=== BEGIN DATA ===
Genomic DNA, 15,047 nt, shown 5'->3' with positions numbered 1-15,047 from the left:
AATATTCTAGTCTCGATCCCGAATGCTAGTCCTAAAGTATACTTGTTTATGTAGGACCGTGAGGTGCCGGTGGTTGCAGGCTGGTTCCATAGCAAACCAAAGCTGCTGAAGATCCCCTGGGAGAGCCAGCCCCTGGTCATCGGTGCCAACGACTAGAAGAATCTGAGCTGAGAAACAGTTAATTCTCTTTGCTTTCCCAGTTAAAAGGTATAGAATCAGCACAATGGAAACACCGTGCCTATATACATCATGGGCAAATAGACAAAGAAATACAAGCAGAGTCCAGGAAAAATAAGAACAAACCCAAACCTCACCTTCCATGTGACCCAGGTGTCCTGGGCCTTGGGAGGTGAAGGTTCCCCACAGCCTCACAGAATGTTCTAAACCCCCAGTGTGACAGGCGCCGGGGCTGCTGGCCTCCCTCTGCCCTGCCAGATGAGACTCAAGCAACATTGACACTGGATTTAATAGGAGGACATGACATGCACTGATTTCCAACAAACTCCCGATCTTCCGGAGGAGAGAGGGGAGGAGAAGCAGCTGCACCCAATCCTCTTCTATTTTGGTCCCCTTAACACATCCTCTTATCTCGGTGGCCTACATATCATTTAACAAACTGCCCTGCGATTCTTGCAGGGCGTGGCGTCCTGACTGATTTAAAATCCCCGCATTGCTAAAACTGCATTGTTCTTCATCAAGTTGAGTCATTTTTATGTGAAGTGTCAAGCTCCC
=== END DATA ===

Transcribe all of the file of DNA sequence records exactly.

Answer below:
Genomic DNA, 15,047 nt, shown 5'->3' with positions numbered 1-15,047 from the left:
AATATTCTAGTCTCGATCCCGAATGCTAGTCCTAAAGTATACTTGTTTATGTAGGACCGTGAGGTGCCGGTGGTTGCAGGCTGGTTCCATAGCAAACCAAAGCTGCTGAAGATCCCCTGGGAGAGCCAGCCCCTGGTCATCGGTGCCAACGACTAGAAGAATCTGAGCTGAGAAACAGTTAATTCTCTTTGCTTTCCCAGTTAAAAGGTATAGAATCAGCACAATGGAAACACCGTGCCTATATACATCATGGGCAAATAGACAAAGAAATACAAGCAGAGTCCAGGAAAAATAAGAACAAACCCAAACCTCACCTTCCATGTGACCCAGGTGTCCTGGGCCTTGGGAGGTGAAGGTTCCCCACAGCCTCACAGAATGTTCTAAACCCCCAGTGTGACAGGCGCCGGGGCTGCTGGCCTCCCTCTGCCCTGCCAGATGAGACTCAAGCAACATTGACACTGGATTTAATAGGAGGACATGACATGCACTGATTTCCAACAAACTCCCGATCTTCCGGAGGAGAGAGGGGAGGAGAAGCAGCTGCACCCAATCCTCTTCTATTTTGGTCCCCTTAACACATCCTCTTATCTCGGTGGCCTACATATCATTTAACAAACTGCCCTGCGATTCTTGCAGGGCGTGGCGTCCTGACTGATTTAAAATCCCCGCATTGCTAAAACTGCATTGTTCTTCATCAAGTTGAGTCATTTTTATGTGAAGTGTCAAGCTCCC